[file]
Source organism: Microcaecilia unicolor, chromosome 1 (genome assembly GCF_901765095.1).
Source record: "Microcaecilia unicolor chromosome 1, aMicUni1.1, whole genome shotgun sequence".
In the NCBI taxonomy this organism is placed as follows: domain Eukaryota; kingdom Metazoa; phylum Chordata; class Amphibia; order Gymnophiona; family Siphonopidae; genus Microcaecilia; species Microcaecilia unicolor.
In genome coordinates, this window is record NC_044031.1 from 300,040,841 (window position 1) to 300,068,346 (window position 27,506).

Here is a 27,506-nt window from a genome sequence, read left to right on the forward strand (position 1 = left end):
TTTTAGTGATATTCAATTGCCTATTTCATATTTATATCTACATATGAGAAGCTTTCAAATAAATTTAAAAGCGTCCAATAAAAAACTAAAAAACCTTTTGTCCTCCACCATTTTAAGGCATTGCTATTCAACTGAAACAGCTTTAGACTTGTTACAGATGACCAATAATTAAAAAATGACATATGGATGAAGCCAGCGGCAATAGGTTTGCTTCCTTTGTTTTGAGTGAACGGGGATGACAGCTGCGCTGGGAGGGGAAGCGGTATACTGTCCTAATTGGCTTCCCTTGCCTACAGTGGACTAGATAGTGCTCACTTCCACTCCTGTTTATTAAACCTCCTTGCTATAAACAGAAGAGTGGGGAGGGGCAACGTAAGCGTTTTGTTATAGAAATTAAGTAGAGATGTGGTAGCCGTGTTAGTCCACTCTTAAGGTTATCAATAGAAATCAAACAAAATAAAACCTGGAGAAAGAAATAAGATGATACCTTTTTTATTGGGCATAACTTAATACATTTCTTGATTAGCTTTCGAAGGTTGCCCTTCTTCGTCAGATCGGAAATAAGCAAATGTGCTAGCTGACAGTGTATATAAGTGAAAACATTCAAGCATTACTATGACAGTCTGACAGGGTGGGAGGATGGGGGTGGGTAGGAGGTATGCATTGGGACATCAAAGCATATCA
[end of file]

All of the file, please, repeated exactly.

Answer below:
Source organism: Microcaecilia unicolor, chromosome 1 (genome assembly GCF_901765095.1).
Source record: "Microcaecilia unicolor chromosome 1, aMicUni1.1, whole genome shotgun sequence".
In the NCBI taxonomy this organism is placed as follows: domain Eukaryota; kingdom Metazoa; phylum Chordata; class Amphibia; order Gymnophiona; family Siphonopidae; genus Microcaecilia; species Microcaecilia unicolor.
In genome coordinates, this window is record NC_044031.1 from 300,040,841 (window position 1) to 300,068,346 (window position 27,506).

Here is a 27,506-nt window from a genome sequence, read left to right on the forward strand (position 1 = left end):
TTTTAGTGATATTCAATTGCCTATTTCATATTTATATCTACATATGAGAAGCTTTCAAATAAATTTAAAAGCGTCCAATAAAAAACTAAAAAACCTTTTGTCCTCCACCATTTTAAGGCATTGCTATTCAACTGAAACAGCTTTAGACTTGTTACAGATGACCAATAATTAAAAAATGACATATGGATGAAGCCAGCGGCAATAGGTTTGCTTCCTTTGTTTTGAGTGAACGGGGATGACAGCTGCGCTGGGAGGGGAAGCGGTATACTGTCCTAATTGGCTTCCCTTGCCTACAGTGGACTAGATAGTGCTCACTTCCACTCCTGTTTATTAAACCTCCTTGCTATAAACAGAAGAGTGGGGAGGGGCAACGTAAGCGTTTTGTTATAGAAATTAAGTAGAGATGTGGTAGCCGTGTTAGTCCACTCTTAAGGTTATCAATAGAAATCAAACAAAATAAAACCTGGAGAAAGAAATAAGATGATACCTTTTTTATTGGGCATAACTTAATACATTTCTTGATTAGCTTTCGAAGGTTGCCCTTCTTCGTCAGATCGGAAATAAGCAAATGTGCTAGCTGACAGTGTATATAAGTGAAAACATTCAAGCATTACTATGACAGTCTGACAGGGTGGGAGGATGGGGGTGGGTAGGAGGTATGCATTGGGACATCAAAGCATATCA